Arcade Fire Win Big at Grammy Awards
The Canadians win Album of the Year, while Cee Lo, Gaga, and Mick Jagger bring top performances.
At the 53rd Annual Grammy Awards in Los Angeles on Sunday night, Arcade Fire took home the night’s top prize, winning Album of the Year for The Suburbs.
It was a shocking upset from the Canadian collective: the group, whose album was the only one in the category to be released on an independent label, beat out Eminem, Lady Gaga, and Lady Antebellum — artists who won numerous other awards throughout the night. Eminem, one of the night’s favored winners with 10 nominations, went home with only two awards: Best Rap Album and Best Rap Solo Performance.
“What the hell?” a shocked Win Butler said during his acceptance, which was presented by Barbra Streisand and Kris Kristofferson. (Streisand herself even seemed stunned: she stumbled on the pronunciation of the band’s name.) “Thank you to the Grammys, thank you everyone. We’re so happy!” The band topped off their surprise win with a high-powered performance of “Ready to Start.”
This year’s winners list was one of the most surprising in years, and was heavy on upsets. Esperanza Spalding took home the coveted prize of Best New Artist — shutting out Justin Bieber, Florence and the Machine, Drake, and Mumford and Sons — while chart-topping country stars Lady Antebellum took home Grammys for both Record and Song of the Year, beating favored nominees Cee Lo (for “F*** You”) and Eminem and Rihanna (for “Love the Way You Lie”).
In other top categories, Muse won Best Rock Album for The Resistance, the Black Keys scored Best Alternative Album for Brothers, and Jay-Z and Alicia Keys earned the Best Rap Song Grammy for “Empire State of Mind.” (Check out a list of winners below.)
Of course, the performances were the highlights of this year’s telecast. Lady Gaga — who arrived at the ceremony housed in an egg shell — delivered a tightly choreographed version of her new, ever familiar sounding single “Born This Way,” although it was not nearly as eye-popping as her wild red carpet entrance.Muse staged a mini riot of their own with an explosive version of “Uprising,” which was bolstered with pyrotechnics, strobe lights, and an army of flag-waving anarchists running through the aisles of the Staples Center.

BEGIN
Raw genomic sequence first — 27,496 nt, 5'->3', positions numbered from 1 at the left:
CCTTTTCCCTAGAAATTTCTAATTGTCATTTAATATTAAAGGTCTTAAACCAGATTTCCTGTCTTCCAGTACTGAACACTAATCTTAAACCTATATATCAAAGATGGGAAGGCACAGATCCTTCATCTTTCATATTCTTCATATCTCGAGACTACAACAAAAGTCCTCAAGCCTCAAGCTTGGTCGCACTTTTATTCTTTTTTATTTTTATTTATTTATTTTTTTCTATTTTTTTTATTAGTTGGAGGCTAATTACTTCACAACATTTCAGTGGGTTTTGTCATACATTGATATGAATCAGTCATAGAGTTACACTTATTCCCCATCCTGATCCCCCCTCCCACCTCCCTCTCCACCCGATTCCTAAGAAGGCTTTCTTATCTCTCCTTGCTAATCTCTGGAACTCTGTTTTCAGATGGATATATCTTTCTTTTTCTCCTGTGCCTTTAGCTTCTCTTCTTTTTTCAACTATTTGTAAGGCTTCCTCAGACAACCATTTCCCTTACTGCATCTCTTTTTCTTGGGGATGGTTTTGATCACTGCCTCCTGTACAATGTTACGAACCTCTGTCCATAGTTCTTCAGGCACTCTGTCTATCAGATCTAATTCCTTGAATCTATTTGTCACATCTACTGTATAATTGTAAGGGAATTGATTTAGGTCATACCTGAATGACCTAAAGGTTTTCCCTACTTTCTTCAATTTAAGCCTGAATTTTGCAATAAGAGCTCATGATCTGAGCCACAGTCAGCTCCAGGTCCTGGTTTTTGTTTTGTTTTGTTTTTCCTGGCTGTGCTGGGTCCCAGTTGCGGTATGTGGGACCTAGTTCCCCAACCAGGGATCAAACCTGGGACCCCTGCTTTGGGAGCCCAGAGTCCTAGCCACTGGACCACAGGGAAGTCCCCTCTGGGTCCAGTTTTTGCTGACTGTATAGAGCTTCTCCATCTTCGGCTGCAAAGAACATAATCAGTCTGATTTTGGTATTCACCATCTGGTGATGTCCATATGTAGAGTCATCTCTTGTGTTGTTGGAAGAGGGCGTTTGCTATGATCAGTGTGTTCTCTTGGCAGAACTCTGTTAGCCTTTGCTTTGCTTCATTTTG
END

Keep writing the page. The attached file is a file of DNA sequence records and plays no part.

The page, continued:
And 67-year-old Mick Jagger — delivering his first-ever Grammy performance — proved he was still in fighting shape with an aerobic tribute to Solomon Burke: the Rolling Stones frontman, sporting slick Nike sneakers, danced and shook across the stage during a hard-charging cover of “Everybody Needs Somebody to Love,” backed by Raphael Saadiq and his band.
But the night’s hottest moments were those that found artists who span many generations and genres sharing the stage for the first time. Eminem, Maroon 5’s Adam Levine, Rihanna, and Dr. Dre (in his first television appearance in over a decade) teamed up for ace renditions of “Love the Way You Lie” and “I Need a Doctor.”
Earlier, Bob Dylan knighted younger folk-minded artists like Mumford and Sons and the Avett Brothers with a stunning rendition of Dylan’s classic “Maggie’s Farm.” Even though Dylan’s voice sounds cracked at 69, the Bard still appeared at ease performing with such muscular support from his two supporting bands. The night kicked off with a moving multi-song tribute to Aretha Franklin, performed by Christina Aguilera, Florence and the Machine’s Florence Welch, Martina McBride, Yolanda Adams, and Jennifer Hudson.
Cee Lo and Gwyneth Paltrow seemed to have the most fun, however. The pair — backed by Jim Henson’s Muppets — tore through an explosive rendition of “F*** You,” which featured Cee Lo, sporting Technicolor feathers, tipping his hat to Elton John’s own 1977 performance with the Muppets for “Crocodile Rock.” Unfortunately, Cee Lo only managed to take home one Grammy for his smash hit in the category of Best Urban/Alternative Performance.
What did you think of this year’s awards? Tell us below.
The 53rd Annual Grammy Winners:
Album of the Year: Arcade Fire, The Suburbs
Record of the Year: Lady Antebellum, “Need You Now”
Song of the Year: Lady Antebellum, “Need You Now”
Best New Artist: Esperanza Spalding
Best Rap Album: Eminem, Recovery
Best Pop Vocal Album: Lady Gaga, The Fame Monster
Best Alternative Music Album: The Black Keys, Brothers
Best Rock Album: Muse, The Resistance
Best Rap Song: Jay-Z and Alicia Keys, “Empire State of Mind”
Best Pop Performance by Duo or Group: Train, “Hey, Soul Sister (Live)”
Best Female Pop Vocal Performance: Lady Gaga, “Bad Romance”
Best Male Pop Vocal Performance: Bruno Mars, “Just the Way You Are”
Best Dance Recording: Rihanna, “Only Girl (In the World)”
Best Electronic Dance Album: La Roux, La Roux
Best Rock Performance by a Duo or Group: Black Keys, “Tighten Up”
Best Hard Rock Performance: Them Crooked Vultures, “New Fang”
Best Metal Performance: Iron Maiden, “El Dorado”
Best Rock Song: Neil Young, “Angry World”
Best Rap Solo Performance: Eminem, “Not Afraid”
Best Rap Performance By a Duo or Group: Jay-Z and Swizz Beatz, “On to the Next One”
Best Rap/Sung Collaboration: Jay-Z and Alicia Keys, “Empire State of Mind”
Best R&B Song: John Legend and the Roots, “Shine”
Best Urban/Alternative Performance: Cee Lo, “F*** You”
Best R&B Album: John Legend and the Roots, Wake Up
Best Contemporary R&B Album: Usher, Raymond v Raymond
Producer of the Year, Non-Classical: Danger Mouse